So, I guess I should not have been that surprised when none of the other girls invited us all back. The idea of getting together on the regular basis at somebody’s place got quickly replaced by ‘oh, shall we meet up for a movie?’ and then simply died altogether. Because neither myself, nor the other two mugs were happy to continue serving frigging pheasants, or any other extravagant birds for that matter, to the rest of the group when they were not reciprocating.  I personally have a huge issue with people not reciprocating. That is a separate topic altogether and one of the very early ones on this blog. But, in this case, it is understandable that the other girls felt intimidated by the roasted pheasants. It stopped being a fun party of a few girlfriends getting together for a glass of vino and some gossip; and became a competitive Azeri food making festival.  

So why am I telling you all this...Well, I have to think of the menu now, in preparation of my Azeri friends’ visit in a week’s time. I need the food to be tasty and plentiful, yet I don’t want to go mental. This is not an Azeri wedding I am hosting, but a Sunday lunch with a few friends. I want them to enjoy themselves, and yet... not feel like they have to cook days in advance next time they want to see me. Really, I just want to see them and share some food and drink with them. So, maybe pizza?

Saturday, 9 July 2011

A friend for a reason

We went to a fantastic party the other day-a good friend’s 50th birthday. During her speech, his wife mentioned the well-known saying: a friend for a reason, a friend for a season...and a friend for lifetime. 

I have been thinking how difficult it is to create new friendships when you are at this stage of life. When you are young and single, it is a lot simpler. You meet someone you like, you hang out, you get either work together, or study or live nearby...and you just sort of grow up together. You forgive each other’s mistakes and imperfections.You either grow apart, or become friends for a lifetime.

But when you are older, things get more complicated.

There are, as I noticed, a few situations when friendships that potentially should or could develop, simply die down into polite nothingness.  Because, it is not just you anymore, who enters a new friendship. It is the families, too.

So, let’s look at a few hmm...hypothetical scenarios. 

Scenario A. Husbands.
You meet a girl and you get along beautifully. Your children get along. You think your husbands should be introduced, too. In your mind you see a perfect picture of endless weekends over BBQ with husbands laughing merrily with beers in their hands, and children rolling on the freshly mowed grass... But...husbands think differently. You spend time and effort investing into a relationship you hope would grow. You cook lovely dinners and invite the new friends over. Husbands however, don’t feel obliged to like each other. They discuss politics, religion or something else potentially catastrophic... and you never get invited back.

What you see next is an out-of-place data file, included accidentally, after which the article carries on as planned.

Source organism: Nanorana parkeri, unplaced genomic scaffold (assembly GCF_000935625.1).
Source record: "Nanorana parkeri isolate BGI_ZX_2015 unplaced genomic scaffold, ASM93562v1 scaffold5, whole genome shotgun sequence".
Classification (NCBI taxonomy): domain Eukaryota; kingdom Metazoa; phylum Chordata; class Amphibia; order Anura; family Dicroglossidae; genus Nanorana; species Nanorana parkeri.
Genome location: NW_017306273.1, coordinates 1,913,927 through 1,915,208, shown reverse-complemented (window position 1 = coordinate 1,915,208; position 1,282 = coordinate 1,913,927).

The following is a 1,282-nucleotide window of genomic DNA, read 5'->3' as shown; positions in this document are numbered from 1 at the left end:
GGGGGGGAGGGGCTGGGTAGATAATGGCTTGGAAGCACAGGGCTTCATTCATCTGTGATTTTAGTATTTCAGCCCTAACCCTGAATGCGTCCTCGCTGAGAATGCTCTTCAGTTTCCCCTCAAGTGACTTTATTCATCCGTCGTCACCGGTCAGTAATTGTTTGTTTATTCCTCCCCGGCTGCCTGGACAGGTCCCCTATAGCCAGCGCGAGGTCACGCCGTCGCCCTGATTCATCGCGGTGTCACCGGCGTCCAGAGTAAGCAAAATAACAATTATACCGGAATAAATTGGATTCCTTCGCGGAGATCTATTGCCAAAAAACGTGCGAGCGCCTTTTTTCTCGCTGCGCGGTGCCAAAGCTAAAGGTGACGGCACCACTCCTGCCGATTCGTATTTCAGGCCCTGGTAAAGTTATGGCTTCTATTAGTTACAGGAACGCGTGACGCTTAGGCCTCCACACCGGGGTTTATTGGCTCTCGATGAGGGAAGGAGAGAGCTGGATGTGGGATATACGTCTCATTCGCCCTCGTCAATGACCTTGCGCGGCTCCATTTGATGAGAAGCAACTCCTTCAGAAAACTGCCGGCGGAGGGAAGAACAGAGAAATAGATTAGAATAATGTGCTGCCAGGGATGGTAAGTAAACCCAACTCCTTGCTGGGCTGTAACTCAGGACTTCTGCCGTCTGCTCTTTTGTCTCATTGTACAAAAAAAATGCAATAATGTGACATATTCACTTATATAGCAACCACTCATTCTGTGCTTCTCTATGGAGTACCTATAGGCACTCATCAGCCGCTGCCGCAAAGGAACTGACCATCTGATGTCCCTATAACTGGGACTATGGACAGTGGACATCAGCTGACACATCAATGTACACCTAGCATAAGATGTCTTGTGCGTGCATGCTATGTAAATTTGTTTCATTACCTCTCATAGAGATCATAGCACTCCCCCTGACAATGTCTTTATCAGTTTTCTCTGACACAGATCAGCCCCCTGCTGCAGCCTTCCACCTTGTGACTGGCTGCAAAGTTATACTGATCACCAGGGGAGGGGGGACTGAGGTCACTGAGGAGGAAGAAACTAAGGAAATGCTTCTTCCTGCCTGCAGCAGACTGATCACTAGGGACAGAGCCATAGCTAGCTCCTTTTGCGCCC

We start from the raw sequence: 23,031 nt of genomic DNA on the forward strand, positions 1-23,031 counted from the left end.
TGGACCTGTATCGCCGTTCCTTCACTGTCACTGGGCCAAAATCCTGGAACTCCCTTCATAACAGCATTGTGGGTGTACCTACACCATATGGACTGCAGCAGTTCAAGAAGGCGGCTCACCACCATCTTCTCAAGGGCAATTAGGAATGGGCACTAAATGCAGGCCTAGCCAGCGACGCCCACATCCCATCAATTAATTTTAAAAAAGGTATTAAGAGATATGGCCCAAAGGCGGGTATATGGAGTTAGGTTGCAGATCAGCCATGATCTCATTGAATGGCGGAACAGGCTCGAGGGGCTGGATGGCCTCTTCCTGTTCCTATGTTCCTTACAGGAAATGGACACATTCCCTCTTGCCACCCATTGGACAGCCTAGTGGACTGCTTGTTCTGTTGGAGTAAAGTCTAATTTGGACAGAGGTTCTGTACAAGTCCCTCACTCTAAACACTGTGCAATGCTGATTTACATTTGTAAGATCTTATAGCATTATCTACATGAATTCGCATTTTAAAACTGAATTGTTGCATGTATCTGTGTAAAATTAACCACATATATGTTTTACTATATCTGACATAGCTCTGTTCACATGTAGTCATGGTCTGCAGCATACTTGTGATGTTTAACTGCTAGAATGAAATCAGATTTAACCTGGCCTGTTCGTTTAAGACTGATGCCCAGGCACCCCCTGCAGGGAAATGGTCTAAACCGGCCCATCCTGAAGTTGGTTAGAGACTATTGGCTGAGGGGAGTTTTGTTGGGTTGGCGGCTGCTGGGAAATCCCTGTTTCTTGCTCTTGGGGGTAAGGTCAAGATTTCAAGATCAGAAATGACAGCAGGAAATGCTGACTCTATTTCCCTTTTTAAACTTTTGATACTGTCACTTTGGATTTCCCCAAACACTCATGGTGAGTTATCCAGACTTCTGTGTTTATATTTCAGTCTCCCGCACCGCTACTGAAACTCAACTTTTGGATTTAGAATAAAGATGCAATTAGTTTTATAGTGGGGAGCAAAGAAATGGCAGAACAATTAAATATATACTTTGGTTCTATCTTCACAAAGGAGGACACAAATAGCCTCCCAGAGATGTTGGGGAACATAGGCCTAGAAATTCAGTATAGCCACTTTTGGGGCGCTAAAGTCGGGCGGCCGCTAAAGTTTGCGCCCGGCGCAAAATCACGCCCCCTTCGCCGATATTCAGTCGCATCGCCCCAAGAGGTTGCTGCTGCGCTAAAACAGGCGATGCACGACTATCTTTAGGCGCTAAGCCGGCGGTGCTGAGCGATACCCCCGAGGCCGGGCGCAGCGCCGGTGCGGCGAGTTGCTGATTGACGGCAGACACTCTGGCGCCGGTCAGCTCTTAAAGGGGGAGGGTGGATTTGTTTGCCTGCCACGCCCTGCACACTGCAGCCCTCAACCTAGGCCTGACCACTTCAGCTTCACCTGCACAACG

Scenario B.  Children.
You meet a girl. She is so much fun! You get husbands together. Wow, check it out! They are laughing! They are happy, too. They discussed politics and religion and –wow!-they still get along! You think you finally found some cool friends you both like and can enjoy spending time with. But there is one ti-ny problem. Their child is possessed.
Every time he comes to your house he spoils the day by behaving atrociously.  You think you should probably be nice to him because oh, the parents are so lovely! But the overwhelming desire to smother him does not go away. You want to see your friends but can’t face the devil child in your home.  Again, just like in the previous scenario, it hurts, as you had already invested time, money and effort into this new friendship. You realize how rare it is that not only you, but your husbands enjoy each other’s company, too. But....

Scenario C. They are no longer together.
You like the girl. Your husbands get along. The children are of similar age and get along fine, too. Everything seems to be honkey dorey. Suddenly, they don’t seem to like each other. What do you do? Do you see them separately? What if you are having a party? Do you invite them both? Or just one of them? Too complicated!

And so I wonder if any new friendships we attempt to build when married with kids can be based on a simple liking of another person. Gone are the days of any simple relationships with friends. As you become a mother and a wife, your new friends are those whose husbands get along with yours, whose kids are in the same class as yours, and whose views on politics and economics are similar to yours. And that is besides all those important people you have to be friends with: for a reason. Like husband’s business partners or bosses and their wives.  

I wonder, looking at my own circle of friends these days, just how many of them are friends for a reason, which ones are friends for a season...and if any of them could be friends for a lifetime. And when I turn 50 and have a party, who would I like to see when I look around the room?